When should I harvest cole crops?
Cabbages are harvested when the heads are firm and solid. Sizes may vary, but firmness is the determining factor. If solid heads are left too long in the field to size up, they may crack or split. Cabbages should be sorted, packed, and stored according to size.
Cauliflower heads with white firm curds six to eight inches in diameter are what consumers prefer. Blanching, or tying the outer leaves, is done with certain varieties when the heads are about three to four inches in diameter, to keep sunlight from yellowing the curds. Curds should be handled carefully because they bruise easily and will develop discolored patches on these bruises. The surrounding trimmed leaves should be kept on the head for handling purposes to protect the curd. Some operations field-wrap the trimmed curds in cellophane or plastic bags before cooling and storing them in refrigeration.
Broccoli is harvested when most heads are tight, five to seven inches in diameter, and of a blue-green color. They are cut with a 6-inch stem. If left in the field, heads tend to loosen and expand, reducing quality. Fields should be harvested every three days, due to the rapid growth of this crop. Once the head is harvested, side shoots may develop from lateral axils on the stem, producing smaller inflorescences that may also be marketed.
Brussels sprouts produce many small buds in leaf axils along the entire stem. The lowest sprouts on the stem are picked first, along with the leaves, and harvest progresses upward as the other sprouts mature. Sprouts may crack if left on the stem too long.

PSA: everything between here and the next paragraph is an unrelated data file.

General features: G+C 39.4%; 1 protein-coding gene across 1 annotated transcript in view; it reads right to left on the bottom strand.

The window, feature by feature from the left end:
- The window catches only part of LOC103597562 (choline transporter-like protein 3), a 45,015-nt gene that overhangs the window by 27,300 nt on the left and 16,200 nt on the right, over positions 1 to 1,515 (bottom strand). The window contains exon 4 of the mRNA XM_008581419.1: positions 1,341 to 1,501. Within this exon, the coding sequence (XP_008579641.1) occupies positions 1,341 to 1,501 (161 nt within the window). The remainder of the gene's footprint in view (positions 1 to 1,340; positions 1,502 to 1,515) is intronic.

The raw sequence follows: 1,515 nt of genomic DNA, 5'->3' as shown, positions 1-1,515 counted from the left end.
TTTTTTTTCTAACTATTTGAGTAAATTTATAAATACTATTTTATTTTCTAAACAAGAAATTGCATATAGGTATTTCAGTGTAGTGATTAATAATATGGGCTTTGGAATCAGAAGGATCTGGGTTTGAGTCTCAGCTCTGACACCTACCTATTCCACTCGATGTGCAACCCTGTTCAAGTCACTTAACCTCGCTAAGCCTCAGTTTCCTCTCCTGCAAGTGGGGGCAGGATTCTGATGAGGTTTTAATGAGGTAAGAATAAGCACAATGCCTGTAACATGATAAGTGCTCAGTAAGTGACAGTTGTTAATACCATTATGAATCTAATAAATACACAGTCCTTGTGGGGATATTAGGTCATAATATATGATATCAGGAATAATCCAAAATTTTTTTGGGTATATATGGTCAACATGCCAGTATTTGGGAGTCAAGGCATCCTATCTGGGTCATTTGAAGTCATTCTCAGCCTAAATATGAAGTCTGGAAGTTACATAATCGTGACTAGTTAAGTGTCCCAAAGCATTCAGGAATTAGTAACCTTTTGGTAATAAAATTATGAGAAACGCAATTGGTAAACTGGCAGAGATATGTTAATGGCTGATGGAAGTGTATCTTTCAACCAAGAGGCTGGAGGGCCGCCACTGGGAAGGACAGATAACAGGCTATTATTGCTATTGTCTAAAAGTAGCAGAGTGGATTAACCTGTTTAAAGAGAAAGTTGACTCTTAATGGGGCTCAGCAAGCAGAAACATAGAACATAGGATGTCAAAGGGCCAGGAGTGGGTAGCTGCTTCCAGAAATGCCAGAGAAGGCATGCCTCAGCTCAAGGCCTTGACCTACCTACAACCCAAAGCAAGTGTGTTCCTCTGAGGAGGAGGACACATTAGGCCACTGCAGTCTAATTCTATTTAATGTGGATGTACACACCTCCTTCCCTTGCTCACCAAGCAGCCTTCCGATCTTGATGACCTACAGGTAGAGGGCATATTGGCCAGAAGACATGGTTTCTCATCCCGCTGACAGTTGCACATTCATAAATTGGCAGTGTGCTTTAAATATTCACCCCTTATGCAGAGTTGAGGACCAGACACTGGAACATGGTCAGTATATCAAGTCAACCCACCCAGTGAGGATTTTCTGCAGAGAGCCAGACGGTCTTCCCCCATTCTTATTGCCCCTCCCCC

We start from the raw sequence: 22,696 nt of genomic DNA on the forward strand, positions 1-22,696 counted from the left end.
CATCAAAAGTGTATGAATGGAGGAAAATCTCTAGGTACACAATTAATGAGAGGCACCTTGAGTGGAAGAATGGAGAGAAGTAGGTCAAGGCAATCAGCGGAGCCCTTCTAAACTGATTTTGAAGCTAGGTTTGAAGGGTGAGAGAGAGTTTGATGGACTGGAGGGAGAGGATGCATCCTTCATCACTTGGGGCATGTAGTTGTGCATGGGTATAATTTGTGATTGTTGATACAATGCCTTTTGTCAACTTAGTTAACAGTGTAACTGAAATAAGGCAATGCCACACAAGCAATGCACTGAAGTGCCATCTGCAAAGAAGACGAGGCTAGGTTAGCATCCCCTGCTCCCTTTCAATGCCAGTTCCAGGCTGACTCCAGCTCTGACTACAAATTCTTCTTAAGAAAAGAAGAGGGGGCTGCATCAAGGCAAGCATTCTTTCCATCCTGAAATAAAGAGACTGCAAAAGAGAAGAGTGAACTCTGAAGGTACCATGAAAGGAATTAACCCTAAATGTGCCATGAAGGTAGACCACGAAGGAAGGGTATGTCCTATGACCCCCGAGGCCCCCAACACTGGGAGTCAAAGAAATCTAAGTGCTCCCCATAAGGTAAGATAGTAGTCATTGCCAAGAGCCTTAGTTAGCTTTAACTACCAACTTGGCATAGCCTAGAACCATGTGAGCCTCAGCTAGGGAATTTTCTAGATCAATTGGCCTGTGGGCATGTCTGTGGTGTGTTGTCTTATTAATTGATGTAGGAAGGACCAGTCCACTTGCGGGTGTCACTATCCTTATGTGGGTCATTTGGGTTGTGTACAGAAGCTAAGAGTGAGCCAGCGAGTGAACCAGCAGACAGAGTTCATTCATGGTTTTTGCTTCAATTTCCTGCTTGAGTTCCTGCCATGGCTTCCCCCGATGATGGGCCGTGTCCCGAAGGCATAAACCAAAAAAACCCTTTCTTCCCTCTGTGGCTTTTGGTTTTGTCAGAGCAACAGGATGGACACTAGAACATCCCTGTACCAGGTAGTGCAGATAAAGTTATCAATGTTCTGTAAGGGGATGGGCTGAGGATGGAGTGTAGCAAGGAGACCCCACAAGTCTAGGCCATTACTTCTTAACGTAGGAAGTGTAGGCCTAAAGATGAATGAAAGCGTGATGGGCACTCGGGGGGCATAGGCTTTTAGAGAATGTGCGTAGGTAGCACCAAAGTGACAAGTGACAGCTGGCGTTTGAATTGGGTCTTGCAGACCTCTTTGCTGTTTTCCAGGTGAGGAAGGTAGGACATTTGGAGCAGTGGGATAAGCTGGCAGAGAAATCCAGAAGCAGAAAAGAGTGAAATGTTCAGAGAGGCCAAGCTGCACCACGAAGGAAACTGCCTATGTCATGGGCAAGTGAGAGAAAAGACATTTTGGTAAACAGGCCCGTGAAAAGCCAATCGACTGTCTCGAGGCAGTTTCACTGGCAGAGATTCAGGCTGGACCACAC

Kale and collards are harvested leaves with petioles and are usually bunched together with a wire tie. Bunches are typically about eight to 14 inches long.
Kohlrabi should be harvested when the swollen stem is two to three inches in diameter. There are green and purple varieties. If left in the field for too long, the swollen stem becomes woody.
Chinese cabbage heads should feel solid and not collapse when pressed firmly with both hands. The wrapper leaves surrounding the cabbage should be stripped to leave only a couple to cover the firm head.
Pak choi can be harvested a few leaves at a time, cutting the outer leaves when they reach a desired size, or by harvesting the whole head. Some varieties are very brittle and should be left to wilt slightly to avoid breaking before packing.
You’ll benefit from reading the newly updated ATTRA publication Cole Crops and Other Brassicas: Organic Production. It addresses soils, fertility, planting, irrigation, pest management, harvesting, and marketing.